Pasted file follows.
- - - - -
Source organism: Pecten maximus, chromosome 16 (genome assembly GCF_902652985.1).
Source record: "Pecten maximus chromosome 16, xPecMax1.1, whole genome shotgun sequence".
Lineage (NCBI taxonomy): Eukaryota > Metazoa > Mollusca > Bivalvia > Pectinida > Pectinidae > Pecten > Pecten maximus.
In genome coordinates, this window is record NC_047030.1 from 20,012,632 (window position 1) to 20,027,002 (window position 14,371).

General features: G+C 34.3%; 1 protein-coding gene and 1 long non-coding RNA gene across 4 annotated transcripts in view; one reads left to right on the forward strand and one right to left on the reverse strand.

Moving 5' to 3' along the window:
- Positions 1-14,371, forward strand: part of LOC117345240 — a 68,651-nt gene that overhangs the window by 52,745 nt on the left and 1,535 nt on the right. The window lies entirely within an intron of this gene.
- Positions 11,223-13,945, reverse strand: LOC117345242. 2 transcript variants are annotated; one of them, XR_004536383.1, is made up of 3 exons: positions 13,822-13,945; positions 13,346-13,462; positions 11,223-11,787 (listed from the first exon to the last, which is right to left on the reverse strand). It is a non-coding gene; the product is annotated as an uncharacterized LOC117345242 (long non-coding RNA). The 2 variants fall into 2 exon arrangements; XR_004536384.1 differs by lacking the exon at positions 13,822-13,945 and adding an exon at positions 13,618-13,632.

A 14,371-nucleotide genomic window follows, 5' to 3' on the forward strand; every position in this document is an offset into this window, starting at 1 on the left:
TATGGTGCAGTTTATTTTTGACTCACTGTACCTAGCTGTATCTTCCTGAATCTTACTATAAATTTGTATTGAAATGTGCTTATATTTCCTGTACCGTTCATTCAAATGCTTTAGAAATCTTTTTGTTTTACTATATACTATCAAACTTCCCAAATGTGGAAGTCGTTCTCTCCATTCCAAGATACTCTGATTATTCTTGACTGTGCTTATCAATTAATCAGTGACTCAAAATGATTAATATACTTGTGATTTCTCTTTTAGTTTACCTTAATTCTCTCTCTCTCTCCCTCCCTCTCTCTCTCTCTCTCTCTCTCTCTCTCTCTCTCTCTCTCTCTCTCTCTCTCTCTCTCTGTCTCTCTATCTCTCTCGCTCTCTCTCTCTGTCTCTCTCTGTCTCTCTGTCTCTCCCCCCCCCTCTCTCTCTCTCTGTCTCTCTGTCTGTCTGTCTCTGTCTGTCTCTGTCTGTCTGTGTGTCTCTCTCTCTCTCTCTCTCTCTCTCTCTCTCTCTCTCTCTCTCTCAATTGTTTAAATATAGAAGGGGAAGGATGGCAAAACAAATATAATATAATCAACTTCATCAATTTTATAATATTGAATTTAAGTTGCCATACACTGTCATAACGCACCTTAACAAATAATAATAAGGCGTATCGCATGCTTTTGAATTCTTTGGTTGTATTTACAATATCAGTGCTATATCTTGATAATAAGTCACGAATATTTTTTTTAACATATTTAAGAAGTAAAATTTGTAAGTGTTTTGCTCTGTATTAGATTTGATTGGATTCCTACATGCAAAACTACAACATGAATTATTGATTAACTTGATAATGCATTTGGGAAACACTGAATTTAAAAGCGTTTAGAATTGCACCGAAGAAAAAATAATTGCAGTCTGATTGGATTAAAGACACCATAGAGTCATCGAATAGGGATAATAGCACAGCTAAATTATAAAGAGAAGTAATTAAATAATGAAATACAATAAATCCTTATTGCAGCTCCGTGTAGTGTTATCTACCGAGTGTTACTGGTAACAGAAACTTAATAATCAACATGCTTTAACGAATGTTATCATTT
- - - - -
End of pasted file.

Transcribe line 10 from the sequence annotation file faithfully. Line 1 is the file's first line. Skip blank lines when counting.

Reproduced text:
TATGGTGCAGTTTATTTTTGACTCACTGTACCTAGCTGTATCTTCCTGAATCTTACTATAAATTTGTATTGAAATGTGCTTATATTTCCTGTACCGTTCATTCAAATGCTTTAGAAATCTTTTTGTTTTACTATATACTATCAAACTTCCCAAATGTGGAAGTCGTTCTCTCCATTCCAAGATACTCTGATTATTCTTGACTGTGCTTATCAATTAATCAGTGACTCAAAATGATTAATATACTTGTGATTTCTCTTTTAGTTTACCTTAATTCTCTCTCTCTCTCCCTCCCTCTCTCTCTCTCTCTCTCTCTCTCTCTCTCTCTCTCTCTCTCTCTCTCTCTCTCTCTCTGTCTCTCTATCTCTCTCGCTCTCTCTCTCTGTCTCTCTCTGTCTCTCTGTCTCTCCCCCCCCCTCTCTCTCTCTCTGTCTCTCTGTCTGTCTGTCTCTGTCTGTCTCTGTCTGTCTGTGTGTCTCTCTCTCTCTCTCTCTCTCTCTCTCTCTCTCTCTCTCTCTCTCAATTGTTTAAATATAGAAGGGGAAGGATGGCAAAACAAATATAATATAATCAACTTCATCAATTTTATAATATTGAATTTAAGTTGCCATACACTGTCATAACGCACCTTAACAAATAATAATAAGGCGTATCGCATGCTTTTGAATTCTTTGGTTGTATTTACAATATCAGTGCTATATCTTGATAATAAGTCACGAATATTTTTTTTAACATATTTAAGAAGTAAAATTTGTAAGTGTTTTGCTCTGTATTAGATTTGATTGGATTCCTACATGCAAAACTACAACATGAATTATTGATTAACTTGATAATGCATTTGGGAAACACTGAATTTAAAAGCGTTTAGAATTGCACCGAAGAAAAAATAATTGCAGTCTGATTGGATTAAAGACACCATAGAGTCATCGAATAGGGATAATAGCACAGCTAAATTATAAAGAGAAGTAATTAAATAATGAAATACAATAAATCCTTATTGCAGCTCCGTGTAGTGTTATCTACCGAGTGTTACTGGTAACAGAAACTTAATAATCAACATGCTTTAACGAATGTTATCATTT